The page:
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Own Your Cover

Anthony Dean-Harris
anthony.deanharris[at]nextbop[dot]com / @retronius

Earlier this week, I attended a couple of shows of differing genres, both of which were sponsored in differing degrees by my radio station, KRTU San Antonio. The first was Anat Cohen and her spectacular rhythm section. The other was for KRTU's overnight indie rock-centric format. While I enjoyed both shows, I still attended both of them with the same set of ears, so while I knew to accept each genre for itself, I still found the second evening's headlining act a little lacking. Let me explain why.

The main act of my Monday night was a band devoted to covering well known rock albums in their entirety. They’re a technically skilled band, are steadily growing in popularity in San Antonio, and have a great deal of versatility to faithfully recreate the works of David Bowie’s The Rise and Fall of Ziggy Stardust and the Spider of Mars and Wilco’s Yankee Hotel Foxtrot. This evening brought about their only repeat album (before this evening, they’ve only recreated each album once), Radiohead’s OK Computer. I love Radiohead in its own right and it’s become obvious that the group has grown to such a stature that they're practically jazz standard composers now (I'm still waiting for a particularly adventurous piano trio to cover "Reckoner"). So needless to say, no matter the genre, if I'm hearing someone say they're going to cover Radiohead tunes, I've got a bit of an expectation.

Yet, it became quickly apparent that evening that this group, while talented, were faithfully recreating the album. Very faithfully, with little to no differentiation from the album. Now, I wasn't expecting Mehldau-quality covers that evening, but if I was going to hear the exact same songs, I'd just go home and open Winamp. I would at least not be standing in the cold (but I wouldn't have free Red Bull and this column, although the preceding act, Marcus Rubio and the Gospel Choir of Pillows, is an amazing group and play big concept indie rock like they’re San Antonio’s Sufjan Stevens). Even in a more rock-centric kind of thinking, this line of thinking isn't out of line. Sure, play the same songs, even in the same time signatures and with the same instruments, but I honestly shouldn't know every note of every solo in a live setting.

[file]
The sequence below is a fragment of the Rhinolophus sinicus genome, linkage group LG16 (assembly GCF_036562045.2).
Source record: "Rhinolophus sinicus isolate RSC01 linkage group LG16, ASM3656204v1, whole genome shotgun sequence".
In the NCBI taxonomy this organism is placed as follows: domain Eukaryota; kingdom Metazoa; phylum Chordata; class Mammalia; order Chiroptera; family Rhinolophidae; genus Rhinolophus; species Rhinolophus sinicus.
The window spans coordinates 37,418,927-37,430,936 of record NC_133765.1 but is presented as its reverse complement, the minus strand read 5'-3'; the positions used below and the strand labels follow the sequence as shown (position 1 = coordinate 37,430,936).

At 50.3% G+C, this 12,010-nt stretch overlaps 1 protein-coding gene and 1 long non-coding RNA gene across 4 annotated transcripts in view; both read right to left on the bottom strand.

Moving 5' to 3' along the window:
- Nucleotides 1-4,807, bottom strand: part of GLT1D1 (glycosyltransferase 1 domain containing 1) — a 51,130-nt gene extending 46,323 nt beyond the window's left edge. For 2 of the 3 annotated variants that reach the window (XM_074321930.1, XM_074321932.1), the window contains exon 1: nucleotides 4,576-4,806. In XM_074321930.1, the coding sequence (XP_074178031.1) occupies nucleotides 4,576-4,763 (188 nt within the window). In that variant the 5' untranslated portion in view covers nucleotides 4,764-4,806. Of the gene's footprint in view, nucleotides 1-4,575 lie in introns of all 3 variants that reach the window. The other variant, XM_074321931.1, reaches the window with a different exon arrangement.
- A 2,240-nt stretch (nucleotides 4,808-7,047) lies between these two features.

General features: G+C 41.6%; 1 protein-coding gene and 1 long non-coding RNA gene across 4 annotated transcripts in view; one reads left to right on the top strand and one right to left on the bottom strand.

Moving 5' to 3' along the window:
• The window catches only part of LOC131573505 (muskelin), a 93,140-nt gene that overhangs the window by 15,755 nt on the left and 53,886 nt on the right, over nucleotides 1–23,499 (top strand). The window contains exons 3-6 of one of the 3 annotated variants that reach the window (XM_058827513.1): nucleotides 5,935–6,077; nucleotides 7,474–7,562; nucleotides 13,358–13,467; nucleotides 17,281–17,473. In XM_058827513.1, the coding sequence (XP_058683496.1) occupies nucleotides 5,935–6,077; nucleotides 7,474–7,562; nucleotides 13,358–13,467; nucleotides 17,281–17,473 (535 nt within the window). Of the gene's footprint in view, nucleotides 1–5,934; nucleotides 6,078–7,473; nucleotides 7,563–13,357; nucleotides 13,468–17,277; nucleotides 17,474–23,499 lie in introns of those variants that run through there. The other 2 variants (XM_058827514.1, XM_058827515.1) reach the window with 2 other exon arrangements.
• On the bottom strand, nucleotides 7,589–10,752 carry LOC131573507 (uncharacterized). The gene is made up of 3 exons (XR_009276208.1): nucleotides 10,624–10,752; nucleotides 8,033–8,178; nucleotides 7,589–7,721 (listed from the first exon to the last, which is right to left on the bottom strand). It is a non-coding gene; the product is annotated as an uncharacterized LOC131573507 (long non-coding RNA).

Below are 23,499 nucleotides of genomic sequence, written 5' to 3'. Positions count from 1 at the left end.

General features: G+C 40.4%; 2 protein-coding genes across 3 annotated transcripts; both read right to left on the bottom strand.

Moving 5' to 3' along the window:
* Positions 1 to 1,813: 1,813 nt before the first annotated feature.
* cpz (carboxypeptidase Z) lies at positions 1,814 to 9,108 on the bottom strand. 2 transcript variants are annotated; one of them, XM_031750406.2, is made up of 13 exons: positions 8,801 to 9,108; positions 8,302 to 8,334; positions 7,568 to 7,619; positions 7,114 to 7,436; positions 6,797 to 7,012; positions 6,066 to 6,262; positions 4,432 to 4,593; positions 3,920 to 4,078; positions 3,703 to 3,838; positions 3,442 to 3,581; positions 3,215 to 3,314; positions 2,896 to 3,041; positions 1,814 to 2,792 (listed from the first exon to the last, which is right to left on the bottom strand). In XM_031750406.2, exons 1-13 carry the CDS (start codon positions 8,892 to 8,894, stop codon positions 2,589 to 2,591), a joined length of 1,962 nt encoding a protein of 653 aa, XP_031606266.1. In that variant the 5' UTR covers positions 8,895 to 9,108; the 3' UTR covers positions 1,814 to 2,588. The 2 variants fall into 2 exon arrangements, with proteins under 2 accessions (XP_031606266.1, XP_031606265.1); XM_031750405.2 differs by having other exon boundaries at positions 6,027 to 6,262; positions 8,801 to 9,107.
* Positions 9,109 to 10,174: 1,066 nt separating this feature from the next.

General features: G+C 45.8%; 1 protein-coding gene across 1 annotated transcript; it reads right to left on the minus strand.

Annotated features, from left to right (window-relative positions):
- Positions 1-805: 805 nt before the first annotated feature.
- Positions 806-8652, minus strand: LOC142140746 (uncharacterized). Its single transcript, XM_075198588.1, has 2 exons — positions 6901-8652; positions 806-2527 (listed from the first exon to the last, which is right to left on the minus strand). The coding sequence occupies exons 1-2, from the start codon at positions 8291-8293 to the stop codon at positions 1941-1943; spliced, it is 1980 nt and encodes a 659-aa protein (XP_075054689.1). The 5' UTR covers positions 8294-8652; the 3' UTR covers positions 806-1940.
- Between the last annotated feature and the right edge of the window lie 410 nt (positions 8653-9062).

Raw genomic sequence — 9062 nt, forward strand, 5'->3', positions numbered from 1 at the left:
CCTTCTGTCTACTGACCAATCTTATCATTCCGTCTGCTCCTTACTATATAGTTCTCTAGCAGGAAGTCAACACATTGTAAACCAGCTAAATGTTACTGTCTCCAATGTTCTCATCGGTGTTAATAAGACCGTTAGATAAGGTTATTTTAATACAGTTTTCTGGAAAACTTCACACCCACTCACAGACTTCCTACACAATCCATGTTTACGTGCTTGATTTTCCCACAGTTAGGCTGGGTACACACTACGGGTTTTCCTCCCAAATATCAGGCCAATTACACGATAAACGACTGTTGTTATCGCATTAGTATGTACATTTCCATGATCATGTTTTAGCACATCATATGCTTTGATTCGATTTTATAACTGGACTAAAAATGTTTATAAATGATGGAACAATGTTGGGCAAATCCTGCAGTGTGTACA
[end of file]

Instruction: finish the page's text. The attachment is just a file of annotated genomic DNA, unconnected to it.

Conceptually, this is a good idea. A mass of people can get together and enjoy an album together. It's a shared experience. It's the same sort of rationale behind hip hop's Rock the Bells recent "Classics" direction. Recreating an album in its entirety, hearing it with a group of people who love it just as much as you might, is like comfort food. It's endearing, but it's not enriching.

This is one of those instances where I felt jazz has the upper hand. Much of the genre is covers. Yes, we know them as standards. We know them as entries in the Great American Songbook. Yet the genre overall is known resoundingly for playing songs we've all known before and having the performer add his or her own flair. It's a genre that always tries to make something new. It's holds the mindset of the TNT NBA Playoffs ads, "Go Big or Go Home."

Generally, jazz is a genre that tries to flex its muscles and do something new all the time. The infighting that occurs usually happens when that something new starts to spread out to conventions outside the form, but even when jazz is inspired by hip hop or rock, it never takes on those genres propensity for rigidity. The spirit of improvisation lives on. (Which is yet another reason why we probably shouldn't continue to have that fight but I'm trying to avoid that particular soapbox this week.)

Too often, I try to show what jazz can learn from other genres in order for it to rise in prominence and because I relish in the growth of the artform, but I still certainly love it for what it is and what it can do to influence the world of music around it. One of the most important lessons that jazz can teach other genres is in the approach to the cover. The best covers, in any genre, are not known for their steadfast allegience to original works but in the reinterpretation of those works with a good degree of reverence.

So while I may have enjoyed the couple of shows that capped off my week, I still found Anat Cohen did much more with the works of Oscar Peterson than Chris Madden and Chuck Kerr did with the works of Yorke, et al. The song should be the foundation, not the whole house. You don’t see a whole lot of folks living on the concrete slabs because they felt building walls on top are just plain gaudy.

Anthony Dean-Harris is a contributing writer for [African-American Reflections] and hosts the modern jazz radio show, The Line-Up, Fridays at 9pm CST on [91.7 FM KRTU San Antonio]. More of his writing can be found at his blog, [In Retrospect] and you can also [follow him on Twitter].